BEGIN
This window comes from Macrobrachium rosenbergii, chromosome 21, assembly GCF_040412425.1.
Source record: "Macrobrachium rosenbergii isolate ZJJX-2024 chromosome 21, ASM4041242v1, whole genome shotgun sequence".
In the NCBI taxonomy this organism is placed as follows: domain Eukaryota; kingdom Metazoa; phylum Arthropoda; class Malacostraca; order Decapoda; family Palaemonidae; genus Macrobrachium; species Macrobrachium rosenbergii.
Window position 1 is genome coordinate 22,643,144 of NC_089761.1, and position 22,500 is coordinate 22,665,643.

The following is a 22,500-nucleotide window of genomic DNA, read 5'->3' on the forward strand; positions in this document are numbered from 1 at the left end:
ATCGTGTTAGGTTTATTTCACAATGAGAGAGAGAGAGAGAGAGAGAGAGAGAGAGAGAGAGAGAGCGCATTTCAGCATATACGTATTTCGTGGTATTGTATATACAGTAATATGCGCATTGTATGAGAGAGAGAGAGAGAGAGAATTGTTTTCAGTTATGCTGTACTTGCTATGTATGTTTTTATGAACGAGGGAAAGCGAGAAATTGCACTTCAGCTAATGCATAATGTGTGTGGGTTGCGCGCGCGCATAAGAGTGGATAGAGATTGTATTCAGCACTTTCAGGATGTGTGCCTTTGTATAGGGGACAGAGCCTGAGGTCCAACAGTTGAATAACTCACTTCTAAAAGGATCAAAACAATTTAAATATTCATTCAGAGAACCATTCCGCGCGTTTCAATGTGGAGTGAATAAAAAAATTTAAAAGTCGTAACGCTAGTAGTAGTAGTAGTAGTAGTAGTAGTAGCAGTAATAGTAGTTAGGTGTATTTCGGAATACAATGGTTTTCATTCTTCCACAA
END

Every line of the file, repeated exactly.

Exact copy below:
This window comes from Macrobrachium rosenbergii, chromosome 21, assembly GCF_040412425.1.
Source record: "Macrobrachium rosenbergii isolate ZJJX-2024 chromosome 21, ASM4041242v1, whole genome shotgun sequence".
In the NCBI taxonomy this organism is placed as follows: domain Eukaryota; kingdom Metazoa; phylum Arthropoda; class Malacostraca; order Decapoda; family Palaemonidae; genus Macrobrachium; species Macrobrachium rosenbergii.
Window position 1 is genome coordinate 22,643,144 of NC_089761.1, and position 22,500 is coordinate 22,665,643.

The following is a 22,500-nucleotide window of genomic DNA, read 5'->3' on the forward strand; positions in this document are numbered from 1 at the left end:
ATCGTGTTAGGTTTATTTCACAATGAGAGAGAGAGAGAGAGAGAGAGAGAGAGAGAGAGAGAGAGCGCATTTCAGCATATACGTATTTCGTGGTATTGTATATACAGTAATATGCGCATTGTATGAGAGAGAGAGAGAGAGAGAATTGTTTTCAGTTATGCTGTACTTGCTATGTATGTTTTTATGAACGAGGGAAAGCGAGAAATTGCACTTCAGCTAATGCATAATGTGTGTGGGTTGCGCGCGCGCATAAGAGTGGATAGAGATTGTATTCAGCACTTTCAGGATGTGTGCCTTTGTATAGGGGACAGAGCCTGAGGTCCAACAGTTGAATAACTCACTTCTAAAAGGATCAAAACAATTTAAATATTCATTCAGAGAACCATTCCGCGCGTTTCAATGTGGAGTGAATAAAAAAATTTAAAAGTCGTAACGCTAGTAGTAGTAGTAGTAGTAGTAGTAGTAGCAGTAATAGTAGTTAGGTGTATTTCGGAATACAATGGTTTTCATTCTTCCACAA